are well aware of the dangers that can occur when texting while driving, yet disregard them when doing it. Alex Smith, a junior psychology major, is one of those informed participants. “I know it’s bad, it’s probably even illegal by now, but I do it anyway,” Smith said. “I know anytime you focus on something besides the road when behind the wheel, it’s dangerous. It affects your reaction time; you’re constantly looking down and back up. All you need to do is look down one time and not look up fast enough and end up hitting something.” Distracted driving legislation is either passed or in the process in a number of states including Maryland, Illinois, Virginia, Texas and in D.C. Maryland recently passed a law stating that it is illegal to send and receive messages on a mobile phone while driving. President

Obama banned all government employees from doing the same. But, realistically, will these laws prevent students from participating in this shunned activity? “Honestly, I don’t think a law would change anything,” Smith said. “People can’t usually see you do it unless you have your phone by the steering wheel and the people that know what they are doing definitely aren’t going to get caught.” Getting caught by authorities may do some damage to your wallet, but hitting someone or getting into a huge accident would end up costing more in the long run. Sophomore political science major, Trais Cooper, found herself in a disturbing situation that could have made her life lose her life, all because her friend, who was driving was preoccupied by her cell phone. “My friend and I were on our way to a concert and she was texting and driving. At first it wasn’t

that bad, but then she started to swerve and almost hit some people and a car that was going in the opposite direction,” said Cooper. “I felt really uncomfortable and scared the rest of the car ride. In my opinion, texting and driving is mostly a common sense issue, and because people don’t have common sense, something needs to be done about it. It’s becoming a problem.” Text messaging, though convenient, has its consequences. Many companies and celebrities such as AT&T and Ciara for Express are creating campaigns to combat texting while driving to keep roads safe. AAA, another company campaigning, hopes to have texting while driving bans in all 50 states by 2013. They and other corporations involved in the effort hope to get across to drivers that texting while driving is dangerous, but is avoidable - all it takes is a choice.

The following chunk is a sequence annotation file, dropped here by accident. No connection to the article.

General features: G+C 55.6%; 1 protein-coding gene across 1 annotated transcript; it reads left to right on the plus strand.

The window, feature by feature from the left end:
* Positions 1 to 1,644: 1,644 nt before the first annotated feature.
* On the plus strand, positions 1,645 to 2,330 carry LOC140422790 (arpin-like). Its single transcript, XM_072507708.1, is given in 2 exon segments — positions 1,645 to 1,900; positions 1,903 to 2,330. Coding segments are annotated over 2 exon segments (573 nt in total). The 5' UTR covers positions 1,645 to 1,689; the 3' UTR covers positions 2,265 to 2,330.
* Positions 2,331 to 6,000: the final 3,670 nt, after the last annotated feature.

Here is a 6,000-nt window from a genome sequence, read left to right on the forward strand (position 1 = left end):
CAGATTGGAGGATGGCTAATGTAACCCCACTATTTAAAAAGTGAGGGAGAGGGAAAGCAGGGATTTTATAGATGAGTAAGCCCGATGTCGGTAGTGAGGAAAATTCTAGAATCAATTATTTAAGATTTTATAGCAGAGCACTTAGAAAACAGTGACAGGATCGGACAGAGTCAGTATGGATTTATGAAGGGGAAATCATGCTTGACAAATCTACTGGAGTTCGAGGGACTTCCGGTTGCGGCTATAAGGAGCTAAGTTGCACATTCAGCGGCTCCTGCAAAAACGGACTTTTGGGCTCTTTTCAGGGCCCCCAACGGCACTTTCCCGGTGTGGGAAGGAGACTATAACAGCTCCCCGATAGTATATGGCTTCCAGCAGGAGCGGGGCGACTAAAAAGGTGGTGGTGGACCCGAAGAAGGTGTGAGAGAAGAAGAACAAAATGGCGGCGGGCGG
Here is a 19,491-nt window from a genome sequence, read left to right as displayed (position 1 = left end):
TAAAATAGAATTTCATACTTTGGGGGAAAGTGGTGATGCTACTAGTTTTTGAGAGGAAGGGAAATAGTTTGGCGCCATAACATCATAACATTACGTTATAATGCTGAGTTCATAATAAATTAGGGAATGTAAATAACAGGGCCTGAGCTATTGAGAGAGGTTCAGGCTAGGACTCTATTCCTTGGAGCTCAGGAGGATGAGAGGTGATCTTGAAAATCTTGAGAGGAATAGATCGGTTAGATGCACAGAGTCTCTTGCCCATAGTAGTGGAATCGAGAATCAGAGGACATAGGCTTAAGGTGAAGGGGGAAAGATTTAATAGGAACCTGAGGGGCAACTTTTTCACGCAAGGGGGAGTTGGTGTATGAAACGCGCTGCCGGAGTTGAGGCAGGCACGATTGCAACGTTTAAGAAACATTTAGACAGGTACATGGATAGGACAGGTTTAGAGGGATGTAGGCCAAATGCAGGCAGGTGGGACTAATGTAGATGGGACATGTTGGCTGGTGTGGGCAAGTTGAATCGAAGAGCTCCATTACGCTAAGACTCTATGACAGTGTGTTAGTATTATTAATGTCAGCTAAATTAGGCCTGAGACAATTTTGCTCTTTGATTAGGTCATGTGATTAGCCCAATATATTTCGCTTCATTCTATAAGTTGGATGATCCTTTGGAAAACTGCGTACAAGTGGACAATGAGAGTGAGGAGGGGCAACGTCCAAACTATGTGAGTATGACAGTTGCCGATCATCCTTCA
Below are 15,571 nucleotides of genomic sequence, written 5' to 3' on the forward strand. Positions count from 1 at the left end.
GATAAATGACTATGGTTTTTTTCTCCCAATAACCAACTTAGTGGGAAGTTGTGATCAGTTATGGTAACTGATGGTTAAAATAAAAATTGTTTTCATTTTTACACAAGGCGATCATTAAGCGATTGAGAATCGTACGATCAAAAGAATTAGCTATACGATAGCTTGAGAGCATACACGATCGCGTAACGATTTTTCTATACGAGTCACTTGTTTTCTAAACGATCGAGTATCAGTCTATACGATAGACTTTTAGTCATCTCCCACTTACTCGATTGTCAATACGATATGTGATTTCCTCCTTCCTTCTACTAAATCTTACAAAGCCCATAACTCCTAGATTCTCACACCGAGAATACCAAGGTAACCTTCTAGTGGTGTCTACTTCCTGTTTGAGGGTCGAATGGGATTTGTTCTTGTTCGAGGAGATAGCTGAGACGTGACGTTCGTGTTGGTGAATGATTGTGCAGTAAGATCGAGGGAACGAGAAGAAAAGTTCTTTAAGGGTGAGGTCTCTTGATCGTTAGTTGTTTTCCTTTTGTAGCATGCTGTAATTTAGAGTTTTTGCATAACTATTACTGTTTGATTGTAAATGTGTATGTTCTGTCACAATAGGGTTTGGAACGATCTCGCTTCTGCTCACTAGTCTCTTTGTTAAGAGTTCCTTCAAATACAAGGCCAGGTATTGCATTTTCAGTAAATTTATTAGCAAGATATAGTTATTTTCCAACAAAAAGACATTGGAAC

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Yo u Know You’re a ‘90s Kid If. . .


METRO Weekend

Guide Taste of Georgetown Saturday 11 a.m. - 4 p.m. Wisconsin Avenue and M Street An estimated 8,000 - 10,000 people attend each year. Visitors will have the opportunity to sample a variety of 60 dishes from 30 local high-end restaurants. Proceeds will go towards helping the homeless. Free to enter $5 for one tasting $20 for five tastings

Thelonious Monk International Jazz Competition Saturday 12 p.m. - 4 p.m. Natural Museum of Natural History 10th Street and Constitution Avenue 15 youth compete for prizes totaling $100,000 and a recording contract Free; Tickets on first come, first serve basis

A Midsummer Night’s Dream

NAACP Leader Speaks on 100 Years of Existence BY BRITTANY MILLER Contributing Writer When the NAACP was founded in 1909, the black community was dealing with the aftermath of the 1908 Springfield Race Riot; during which at least six African Americans were shot or lynched, dozens of black-owned businesses and homes were burnt to the ground and thousands of residents were forced to flee the city that Abraham Lincoln had once called home. A group that consisted of mainly white liberals, but also black leaders such as W.E.B. DuBois, Mary Church Terrell and Ida B. Wells, decided to call a meeting in order to discuss these racial tensions. Out of that meeting came the National Association for the Advancement of Colored People, established on Feb. 12, 1909, exactly 100 years after President Lincoln was born. One hundred years later, the NAACP is still relevant in the African-American community, having more than 500,000 members and chapters in every state within the United States, including some in other countries such as Italy, Germany and Japan. On Tuesday, Hilary Shelton, director of the NAACP Washington Bureau and senior vice president for advocacy, held a discussion entitled “The NAACP at 100: Mission Accomplished or Mission Renewed?” This program was aimed at discussing the NAACP’s role in African-American advancement in the past and in the future, as well as discussing whether or not the organization had lived up to its purpose, which Shelton said was essentially “to attack and eliminate racial discrimination in our country,” From the time the NAACP was created, it has “fought for social minds and the conscious of society,” Shelton said. From fighting for the Civil Rights Act of 1964, the Voting Rights Act of 1965, Brown v. Board of Education and countless other congressional acts, the NAACP has always “worked to make sure resources are spread equally and fairly,” Shelton said.